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The Streamlined Sales Tax Project Can’t Get No Respect

3 min readBy: Mark Robyn

Rhode Island has a 7% sales taxA sales tax is levied on retail sales of goods and services and, ideally, should apply to all final consumption with few exemptions. Many governments exempt goods like groceries; base broadening, such as including groceries, could keep rates lower. A sales tax should exempt business-to-business transactions which, when taxed, cause tax pyramiding. that convers many, but not all consumer purchases. As in many other states, major categories of spending are left out, such as clothing and groceries. Rhode Island Governor Lincoln Chafee wants to apply a new 1% sales tax to those and many other currently untaxA tax is a mandatory payment or charge collected by local, state, and national governments from individuals or businesses to cover the costs of general government services, goods, and activities. ed items. The proposal is meant to raise revenue to help the state close a projected budget shortfall of $300 million for fiscal 2012.

There’s only one problem. Such a tax would violate the agreement Rhode Island signed on to when they joined the Streamlined Sales Tax Project (SSTP). The SSTP is a voluntary agreement designed to bring simplicity and uniformity to state sales taxes. There are currently thousands of sales tax jurisdictions, each potentially with its own rules about what is and is not taxed and at what rates, making it difficult for out-of-state and online retailers to collect the correct sales tax. In return for adopting the SSTP’s simplification and uniformity requirements, member states receive tax revenue from a group of businesses that has voluntarily agreed to collect sales taxes for all the member states.

Simplifying and standardizing state sales taxes would make it easier for online retailers to collect sales taxes on their sales to consumers all over the country. With enough simplification, Congress may eventually authorize states to collect sales tax no matter where a company sells. Unfortunately, the simplification isn’t going as well as some had hoped. As my colleague Joe Henchman wrote recently:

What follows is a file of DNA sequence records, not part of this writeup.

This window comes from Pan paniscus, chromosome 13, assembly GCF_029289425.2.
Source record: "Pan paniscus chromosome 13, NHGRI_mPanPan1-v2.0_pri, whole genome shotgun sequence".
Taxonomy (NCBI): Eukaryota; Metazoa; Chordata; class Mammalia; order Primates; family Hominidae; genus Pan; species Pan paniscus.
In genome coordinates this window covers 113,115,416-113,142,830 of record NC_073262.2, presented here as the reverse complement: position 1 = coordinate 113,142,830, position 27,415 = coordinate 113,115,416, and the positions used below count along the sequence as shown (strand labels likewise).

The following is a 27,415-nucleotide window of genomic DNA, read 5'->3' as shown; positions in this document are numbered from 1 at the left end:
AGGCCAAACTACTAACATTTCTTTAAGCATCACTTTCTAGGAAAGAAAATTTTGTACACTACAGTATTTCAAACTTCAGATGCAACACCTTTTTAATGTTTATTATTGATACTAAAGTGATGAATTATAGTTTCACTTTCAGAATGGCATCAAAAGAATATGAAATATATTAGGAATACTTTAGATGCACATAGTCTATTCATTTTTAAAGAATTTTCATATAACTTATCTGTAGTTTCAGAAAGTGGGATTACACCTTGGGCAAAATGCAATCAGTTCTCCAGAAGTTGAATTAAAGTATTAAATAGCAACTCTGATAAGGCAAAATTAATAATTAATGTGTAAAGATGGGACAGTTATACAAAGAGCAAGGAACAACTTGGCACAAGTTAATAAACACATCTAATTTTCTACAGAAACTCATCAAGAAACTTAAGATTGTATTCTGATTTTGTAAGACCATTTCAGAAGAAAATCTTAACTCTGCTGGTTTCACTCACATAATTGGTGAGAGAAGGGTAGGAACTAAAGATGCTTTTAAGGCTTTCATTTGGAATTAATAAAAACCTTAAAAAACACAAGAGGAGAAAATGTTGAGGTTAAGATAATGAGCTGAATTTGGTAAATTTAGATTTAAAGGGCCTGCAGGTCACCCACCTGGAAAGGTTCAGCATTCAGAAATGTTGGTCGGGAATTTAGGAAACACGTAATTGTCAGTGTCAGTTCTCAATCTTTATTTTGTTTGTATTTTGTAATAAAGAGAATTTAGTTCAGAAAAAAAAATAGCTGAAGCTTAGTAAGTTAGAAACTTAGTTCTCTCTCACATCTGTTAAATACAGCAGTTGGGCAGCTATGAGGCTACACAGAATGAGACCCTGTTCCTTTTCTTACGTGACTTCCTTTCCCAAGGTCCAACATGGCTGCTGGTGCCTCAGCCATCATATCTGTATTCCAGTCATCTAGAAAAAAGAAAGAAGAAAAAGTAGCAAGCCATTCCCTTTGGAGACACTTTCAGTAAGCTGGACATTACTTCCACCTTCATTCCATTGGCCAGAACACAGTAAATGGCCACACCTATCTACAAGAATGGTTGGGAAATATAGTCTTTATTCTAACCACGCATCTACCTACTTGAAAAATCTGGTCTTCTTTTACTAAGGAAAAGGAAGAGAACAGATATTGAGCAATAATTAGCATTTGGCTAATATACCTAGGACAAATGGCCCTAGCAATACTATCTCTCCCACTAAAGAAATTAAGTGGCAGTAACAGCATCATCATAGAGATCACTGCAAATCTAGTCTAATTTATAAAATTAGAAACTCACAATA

There are still thousands of sales taxes, they are still not aligned to zip codes (although businesses who sign up for the SSTP aren’t held liable if they get it close enough), similar products are still taxed differently within states, and too many states tax business-to-business transactions.

The Rhode Island governor’s proposal for multiple sales tax rates is “generally a no-no” according to Scott Peterson, Executive director of the Streamlined Sales Tax Governing Board, the organization that oversees and enforces the SSTP agreement. The SSTP allows for special rates only for groceries, vehicles, drugs, and fuel, but the Rhode Island proposal goes beyond that to place a special 1% rate on various items such as clothing, newspapers, and boats.

That it would prove difficult to get state policy makers to cooperate on a nation-wide plan to simplify tax laws is not surprising. The Tax Foundation supports tax simplification and broad sales tax baseThe tax base is the total amount of income, property, assets, consumption, transactions, or other economic activity subject to taxation by a tax authority. A narrow tax base is non-neutral and inefficient. A broad tax base reduces tax administration costs and allows more revenue to be raised at lower rates. s, coupled with low rates, but it can be difficult to get states on board. Chaffee thinks the state will get nearly $90 million annually from the 1% sales tax proposal, which far outweighs the roughly $2 million the state receives in voluntary sales tax collections as a results of being an SSTP member.

A Tax Analysts report (subscription required) sums up the attitude of the Ocean State’s governor regarding tax simplification and his state’s SSTP membership:

As for the potential impact of his proposal on the state’s membership in the streamlined agreement, Chafee said on February 19: “I was aware when I proposed it.”

Chafee said he spoke with a governing board official before he formally proposed the tax during his campaign last year, and he concluded that “states come and go” from the agreement.